FEATURE BRUCE SPRINGSTEEN
Bruce Springsteen has forsaken his cocky bravado for an altogether more hard-bitten outlook. The transformation could well prove his redemption, writes Alastair Mabbott.
14 The List 23 Feb-7 Mar 1996
Born again in the
ome things hurt more. much more. than cars and girls. as Bruce Springsteen has always known. And he won’t shy away from singing about them either. with or without a hand to back him up. The Boss is touring again. solo and acoustically this time — an idea he dismissed some years ago as ‘too cerebral‘. Apparently. the world is ready now. Or Bruce is.
The hushed show he‘s taking around the theatres now is mainly reliant on material from his harrowing. uncommercial new album The Ghost (2/ Tom .lnud. plus a sprinkling ol~ oldies which in the States in December included ‘Adam Raised A ("ziin'. ‘Born In The USA'. ‘Spare Parts‘ and ‘Nebraska‘. though seasoned Boss~watchers will know how drastically his sets cart change. And His Nibs would appreciate your silence while he's performing. Further from the celebratory fervour of his stadium shows it would be harder to come. even it. as Springsteen did. you started off your career alternating between lull-band club shows and sitiger-songwriter nights.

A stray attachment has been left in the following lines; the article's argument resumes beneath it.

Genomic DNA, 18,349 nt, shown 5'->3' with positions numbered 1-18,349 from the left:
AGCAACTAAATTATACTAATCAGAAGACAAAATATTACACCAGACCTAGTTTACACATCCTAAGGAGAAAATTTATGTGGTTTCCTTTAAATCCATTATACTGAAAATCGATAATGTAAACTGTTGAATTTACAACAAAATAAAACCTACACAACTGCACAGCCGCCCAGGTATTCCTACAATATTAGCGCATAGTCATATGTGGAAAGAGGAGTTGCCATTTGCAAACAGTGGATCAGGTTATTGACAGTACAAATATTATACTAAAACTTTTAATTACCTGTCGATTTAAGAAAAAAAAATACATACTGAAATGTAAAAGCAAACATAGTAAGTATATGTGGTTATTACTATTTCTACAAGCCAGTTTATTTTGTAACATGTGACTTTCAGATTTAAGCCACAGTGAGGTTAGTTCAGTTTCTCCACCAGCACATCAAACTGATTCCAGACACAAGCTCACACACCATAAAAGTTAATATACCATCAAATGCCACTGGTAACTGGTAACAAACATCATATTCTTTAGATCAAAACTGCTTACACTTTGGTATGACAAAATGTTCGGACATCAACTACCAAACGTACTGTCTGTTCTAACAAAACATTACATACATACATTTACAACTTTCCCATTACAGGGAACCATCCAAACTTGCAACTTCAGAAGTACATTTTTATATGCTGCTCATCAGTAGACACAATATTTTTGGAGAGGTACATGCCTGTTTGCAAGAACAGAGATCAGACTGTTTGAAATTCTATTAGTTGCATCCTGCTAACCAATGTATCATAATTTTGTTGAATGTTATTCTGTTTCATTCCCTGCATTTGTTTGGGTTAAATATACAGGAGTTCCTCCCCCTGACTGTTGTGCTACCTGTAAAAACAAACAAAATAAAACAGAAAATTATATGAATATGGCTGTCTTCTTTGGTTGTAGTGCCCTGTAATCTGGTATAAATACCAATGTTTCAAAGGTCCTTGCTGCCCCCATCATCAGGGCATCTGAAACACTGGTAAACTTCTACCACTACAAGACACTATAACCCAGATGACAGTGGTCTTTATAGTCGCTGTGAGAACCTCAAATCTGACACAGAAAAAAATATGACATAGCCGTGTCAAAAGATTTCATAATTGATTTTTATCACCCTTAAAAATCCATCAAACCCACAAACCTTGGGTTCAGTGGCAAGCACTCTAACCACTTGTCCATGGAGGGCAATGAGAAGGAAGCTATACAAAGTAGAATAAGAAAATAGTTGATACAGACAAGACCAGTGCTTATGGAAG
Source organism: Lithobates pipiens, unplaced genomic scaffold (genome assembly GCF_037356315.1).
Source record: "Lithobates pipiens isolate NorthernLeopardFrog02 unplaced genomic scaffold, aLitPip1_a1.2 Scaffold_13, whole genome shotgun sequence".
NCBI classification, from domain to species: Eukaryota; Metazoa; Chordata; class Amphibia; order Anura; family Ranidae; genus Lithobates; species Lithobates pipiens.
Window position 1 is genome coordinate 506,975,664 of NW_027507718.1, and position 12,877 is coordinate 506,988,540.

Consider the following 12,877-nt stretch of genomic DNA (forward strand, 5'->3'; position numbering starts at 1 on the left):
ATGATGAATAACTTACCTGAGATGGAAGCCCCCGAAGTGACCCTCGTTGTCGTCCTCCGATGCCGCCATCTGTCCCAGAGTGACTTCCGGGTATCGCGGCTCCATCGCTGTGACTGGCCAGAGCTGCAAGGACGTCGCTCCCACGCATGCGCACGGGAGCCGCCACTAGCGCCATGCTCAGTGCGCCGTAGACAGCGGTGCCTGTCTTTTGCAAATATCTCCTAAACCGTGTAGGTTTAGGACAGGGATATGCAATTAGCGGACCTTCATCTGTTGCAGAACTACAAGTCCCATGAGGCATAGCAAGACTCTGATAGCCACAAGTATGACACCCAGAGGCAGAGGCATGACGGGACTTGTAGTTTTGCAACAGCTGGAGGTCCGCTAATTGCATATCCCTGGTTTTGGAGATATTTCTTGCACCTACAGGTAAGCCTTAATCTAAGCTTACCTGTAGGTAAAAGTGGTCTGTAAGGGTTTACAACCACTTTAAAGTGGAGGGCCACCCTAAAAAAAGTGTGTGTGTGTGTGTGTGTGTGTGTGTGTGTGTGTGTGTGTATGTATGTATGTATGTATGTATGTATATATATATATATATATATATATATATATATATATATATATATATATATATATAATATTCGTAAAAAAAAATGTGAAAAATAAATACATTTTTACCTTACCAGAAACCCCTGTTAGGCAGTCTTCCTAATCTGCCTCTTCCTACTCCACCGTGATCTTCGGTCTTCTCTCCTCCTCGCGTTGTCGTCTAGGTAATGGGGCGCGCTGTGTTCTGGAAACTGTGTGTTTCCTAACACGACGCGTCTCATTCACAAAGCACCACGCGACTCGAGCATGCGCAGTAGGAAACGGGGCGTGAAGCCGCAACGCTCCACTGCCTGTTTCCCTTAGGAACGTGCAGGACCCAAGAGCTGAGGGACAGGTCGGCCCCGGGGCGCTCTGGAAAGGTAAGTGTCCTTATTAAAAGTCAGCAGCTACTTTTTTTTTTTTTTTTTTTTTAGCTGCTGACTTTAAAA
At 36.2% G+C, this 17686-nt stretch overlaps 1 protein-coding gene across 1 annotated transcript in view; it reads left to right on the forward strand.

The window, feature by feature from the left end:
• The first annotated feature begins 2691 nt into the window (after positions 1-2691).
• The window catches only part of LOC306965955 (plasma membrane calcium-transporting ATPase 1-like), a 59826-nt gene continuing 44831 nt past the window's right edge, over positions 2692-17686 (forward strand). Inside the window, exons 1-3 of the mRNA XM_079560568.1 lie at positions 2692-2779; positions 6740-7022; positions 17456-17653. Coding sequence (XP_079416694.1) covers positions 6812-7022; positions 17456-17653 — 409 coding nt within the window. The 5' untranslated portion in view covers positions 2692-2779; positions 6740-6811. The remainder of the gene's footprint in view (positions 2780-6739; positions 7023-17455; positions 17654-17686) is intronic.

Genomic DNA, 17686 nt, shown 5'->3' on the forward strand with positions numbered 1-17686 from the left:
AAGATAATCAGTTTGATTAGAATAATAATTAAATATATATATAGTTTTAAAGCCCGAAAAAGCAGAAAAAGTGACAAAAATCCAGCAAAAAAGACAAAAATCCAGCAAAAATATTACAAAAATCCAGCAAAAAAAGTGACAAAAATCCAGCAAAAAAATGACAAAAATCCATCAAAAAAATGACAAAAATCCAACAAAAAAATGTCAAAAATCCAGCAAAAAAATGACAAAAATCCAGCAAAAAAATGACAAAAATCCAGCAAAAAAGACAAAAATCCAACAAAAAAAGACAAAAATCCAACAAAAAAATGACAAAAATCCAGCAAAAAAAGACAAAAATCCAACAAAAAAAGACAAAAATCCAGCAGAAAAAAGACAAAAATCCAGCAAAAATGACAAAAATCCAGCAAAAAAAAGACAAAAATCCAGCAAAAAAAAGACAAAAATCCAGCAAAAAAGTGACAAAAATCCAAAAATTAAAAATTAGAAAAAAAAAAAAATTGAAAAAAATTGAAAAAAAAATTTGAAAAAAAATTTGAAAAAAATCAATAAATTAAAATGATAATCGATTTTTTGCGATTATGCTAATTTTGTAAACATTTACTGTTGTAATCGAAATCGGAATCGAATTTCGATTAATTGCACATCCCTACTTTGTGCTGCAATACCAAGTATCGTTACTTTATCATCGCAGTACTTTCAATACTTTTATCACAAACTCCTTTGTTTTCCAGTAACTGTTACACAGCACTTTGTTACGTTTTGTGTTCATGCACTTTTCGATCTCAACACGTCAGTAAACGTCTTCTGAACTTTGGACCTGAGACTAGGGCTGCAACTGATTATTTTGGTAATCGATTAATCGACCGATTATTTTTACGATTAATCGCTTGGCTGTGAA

The Stringbean catalogue is one of the best opportunities rock music ol‘l‘ers to follow the growth of an artist. and The Ghost ()f'lbm load will most likely be looked upon as a pivotal record in hisjourney.
A good trawl through his albums to date shows just how far he‘s come as a writer and interpreter of his own material. In the early days. he peppered his songs with “romantic young boys‘ like Spanish Johnny. sitting on his
The recurrent symbol in Springsteen’s new work is the immigrant, the refugee, and in place of the highway is the border.
the escape. pimps swanning around underneath like extras in a seedy remake of West Side Story — all very well-delineated. but carrying little weight or authority. ‘Meeting Across The River‘. the least convincing track from the crackling Born To Run. always sounded like a low-rent rock Scorsese grappling with conceits he hadn‘t grown up enough to handle.